Irish house rents rose nationwide by an average of 9.0% during 2015, according to the latest quarterly Rental Report by This compares to an increase of 10.7% in 2014 and 6.7% in 2013. The national average rent between October and December was €979, compared to €898 a year previously. Supply of properties for rent remains very low with just 1,400 rental homes on the market this month.


For the third quarter in a row, annual inflation in rents outside Dublin – at 9.8% - was greater than in the capital (8.2%). The highest rates of inflation are in the cities outside Dublin, with rents 15.4% higher than a year ago in Cork city and 13.3% higher in Galway city. In Limerick and Waterford cities, annual rental inflation stands at 12.4% and 10.3% respectively.

Supply on the market on February 1st 2016 was at its lowest point on record, with just 3,600 properties available to rent nationwide, that’s compared to over 5,200 a year ago and almost 16,000 five years ago.

The capital remains effectively starved of rental properties, with fewer than 1,400 rental homes on the market at the start of February, less than two weeks supply.

Commenting on the report, Ronan Lyons, economist at TCD and author of the Daft Report, said:

Ahead of the election, there is no sign of any improvement in the extreme lack of rental accommodation throughout the country, particularly in Dublin. The shortage of accommodation was first identified in the Report in late 2010, ahead of the last election. Unfortunately, at the time, the political focus was on legacy issues related to ghost estates and negative equity. Hopefully, the new Government will focus on taking the necessary steps to increase availability of homes to rent early in its term of office.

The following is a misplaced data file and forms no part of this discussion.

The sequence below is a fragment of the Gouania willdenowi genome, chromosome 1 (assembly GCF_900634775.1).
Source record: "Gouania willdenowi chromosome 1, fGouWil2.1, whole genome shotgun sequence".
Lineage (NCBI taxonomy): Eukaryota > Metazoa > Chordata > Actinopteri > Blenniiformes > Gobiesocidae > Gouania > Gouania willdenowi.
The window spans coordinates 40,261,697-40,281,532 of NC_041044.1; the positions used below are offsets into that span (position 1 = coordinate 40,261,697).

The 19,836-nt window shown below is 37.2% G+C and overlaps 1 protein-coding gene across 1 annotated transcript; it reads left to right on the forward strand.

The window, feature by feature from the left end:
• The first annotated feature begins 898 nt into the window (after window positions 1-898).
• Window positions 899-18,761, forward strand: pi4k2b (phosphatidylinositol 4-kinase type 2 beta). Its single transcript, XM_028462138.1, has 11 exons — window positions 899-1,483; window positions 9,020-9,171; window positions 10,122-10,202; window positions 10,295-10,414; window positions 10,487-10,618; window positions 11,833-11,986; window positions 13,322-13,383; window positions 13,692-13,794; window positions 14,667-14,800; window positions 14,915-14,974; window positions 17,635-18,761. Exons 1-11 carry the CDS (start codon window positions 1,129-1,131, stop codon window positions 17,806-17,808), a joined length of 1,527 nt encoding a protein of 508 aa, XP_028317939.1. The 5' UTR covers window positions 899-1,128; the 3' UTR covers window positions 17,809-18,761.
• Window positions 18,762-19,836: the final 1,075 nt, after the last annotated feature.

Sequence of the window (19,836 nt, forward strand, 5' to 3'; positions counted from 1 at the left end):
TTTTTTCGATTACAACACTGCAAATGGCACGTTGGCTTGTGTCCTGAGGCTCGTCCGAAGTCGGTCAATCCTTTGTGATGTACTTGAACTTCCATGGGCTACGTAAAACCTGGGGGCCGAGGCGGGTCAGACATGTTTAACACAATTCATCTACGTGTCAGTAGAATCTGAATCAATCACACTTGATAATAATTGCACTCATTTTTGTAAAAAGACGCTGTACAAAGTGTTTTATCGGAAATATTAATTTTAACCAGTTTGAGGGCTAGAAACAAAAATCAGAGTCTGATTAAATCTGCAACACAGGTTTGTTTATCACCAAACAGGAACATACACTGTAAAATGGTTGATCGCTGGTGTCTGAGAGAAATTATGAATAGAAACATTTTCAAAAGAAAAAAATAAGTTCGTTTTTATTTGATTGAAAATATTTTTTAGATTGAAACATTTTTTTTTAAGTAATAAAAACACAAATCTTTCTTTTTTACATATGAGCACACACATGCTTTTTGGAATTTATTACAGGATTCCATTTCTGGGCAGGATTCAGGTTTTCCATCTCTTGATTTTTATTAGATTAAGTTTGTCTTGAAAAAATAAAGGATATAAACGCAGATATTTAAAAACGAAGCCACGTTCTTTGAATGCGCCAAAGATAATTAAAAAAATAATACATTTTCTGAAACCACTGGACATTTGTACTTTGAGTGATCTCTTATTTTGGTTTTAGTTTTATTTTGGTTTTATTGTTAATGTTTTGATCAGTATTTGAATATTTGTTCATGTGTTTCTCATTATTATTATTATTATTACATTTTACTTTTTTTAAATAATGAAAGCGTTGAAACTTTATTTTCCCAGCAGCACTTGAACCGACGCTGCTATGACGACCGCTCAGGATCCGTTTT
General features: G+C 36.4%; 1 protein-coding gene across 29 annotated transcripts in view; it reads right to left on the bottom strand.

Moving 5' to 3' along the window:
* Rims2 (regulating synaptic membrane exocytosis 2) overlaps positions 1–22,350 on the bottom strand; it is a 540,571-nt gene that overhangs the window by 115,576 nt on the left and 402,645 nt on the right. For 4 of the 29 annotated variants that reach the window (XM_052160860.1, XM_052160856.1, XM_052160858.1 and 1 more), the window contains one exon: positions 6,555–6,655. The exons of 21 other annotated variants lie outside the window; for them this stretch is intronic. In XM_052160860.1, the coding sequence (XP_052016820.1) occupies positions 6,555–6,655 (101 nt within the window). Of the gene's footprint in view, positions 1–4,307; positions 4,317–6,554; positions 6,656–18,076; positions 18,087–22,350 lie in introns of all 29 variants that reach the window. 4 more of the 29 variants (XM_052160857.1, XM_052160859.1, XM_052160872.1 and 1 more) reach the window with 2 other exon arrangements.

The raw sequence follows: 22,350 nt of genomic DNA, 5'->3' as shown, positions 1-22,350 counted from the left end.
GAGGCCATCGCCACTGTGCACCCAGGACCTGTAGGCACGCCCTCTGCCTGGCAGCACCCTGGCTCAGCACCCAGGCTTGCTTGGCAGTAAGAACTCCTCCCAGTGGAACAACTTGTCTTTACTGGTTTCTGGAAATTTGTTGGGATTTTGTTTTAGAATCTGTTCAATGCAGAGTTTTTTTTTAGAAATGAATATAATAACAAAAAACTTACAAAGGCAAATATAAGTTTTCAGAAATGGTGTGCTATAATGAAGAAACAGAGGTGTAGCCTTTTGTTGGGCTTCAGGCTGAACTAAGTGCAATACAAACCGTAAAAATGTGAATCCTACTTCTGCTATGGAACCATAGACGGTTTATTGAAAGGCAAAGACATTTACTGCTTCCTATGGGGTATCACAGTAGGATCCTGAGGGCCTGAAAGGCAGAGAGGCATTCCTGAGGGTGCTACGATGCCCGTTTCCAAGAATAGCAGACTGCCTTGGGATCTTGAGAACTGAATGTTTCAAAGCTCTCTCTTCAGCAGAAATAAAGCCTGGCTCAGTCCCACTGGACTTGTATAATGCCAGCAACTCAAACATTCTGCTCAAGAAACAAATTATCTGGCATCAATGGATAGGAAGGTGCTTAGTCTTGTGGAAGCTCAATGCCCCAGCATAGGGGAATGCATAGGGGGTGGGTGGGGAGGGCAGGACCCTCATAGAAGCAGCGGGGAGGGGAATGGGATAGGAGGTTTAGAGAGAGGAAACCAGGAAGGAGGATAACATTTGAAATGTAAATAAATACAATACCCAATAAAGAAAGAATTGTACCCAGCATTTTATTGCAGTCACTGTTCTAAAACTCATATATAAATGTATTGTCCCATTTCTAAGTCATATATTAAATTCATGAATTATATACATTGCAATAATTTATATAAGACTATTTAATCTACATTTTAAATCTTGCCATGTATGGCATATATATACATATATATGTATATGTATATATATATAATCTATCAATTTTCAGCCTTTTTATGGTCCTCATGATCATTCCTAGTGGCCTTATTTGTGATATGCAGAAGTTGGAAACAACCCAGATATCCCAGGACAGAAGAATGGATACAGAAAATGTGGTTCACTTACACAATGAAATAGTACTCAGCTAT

Year-on-year change in rents – major cities, Q4 2015

Dublin: €1,435, up 8.2%
Cork: €978, up 15.4%
Galway: €887, up 13.3%
Limerick: €778, up 12.4%
Waterford: €673, up 10.3%

Ronan Lyons added:

In Dublin, between 2008 and 2012, there were an average of almost 5,200 properties available to rent at any one time. Since 2012, this has fallen again and again. As of February 1st, there were fewer than 1,400 properties available to rent – in a city of over half a million households, more than a third of whom rent.
But the lack of supply has not been limited to Dublin or even to the cities. In the same period, the total number of properties available to rent in the four other cities – Cork, Galway, Limerick and Waterford – has fallen from an average of 2,000 to just over 300. And outside the cities, the number has fallen from 10,600 to just 1,900.
Nationwide, there were just 3,600 homes available to rent on February 1st, by far the lowest total since the series started in 2006. This lack of availability stems from a lack of construction activity at a time when Ireland's population has grown year-on-year throughout the last decade.
Some of the reasons given for this lack of construction sound plausible at first glance but don't stack up. For example, it is often said that banks won't lend like they used to, or that Irish developers are either too bust or too greedy to build. But none of that explains why Dublin in particular is witnessing such a boom in commercial construction activity, especially new office space. Or why international developers, who work off relatively tight margins in many other countries, can't make the numbers stack up in Ireland.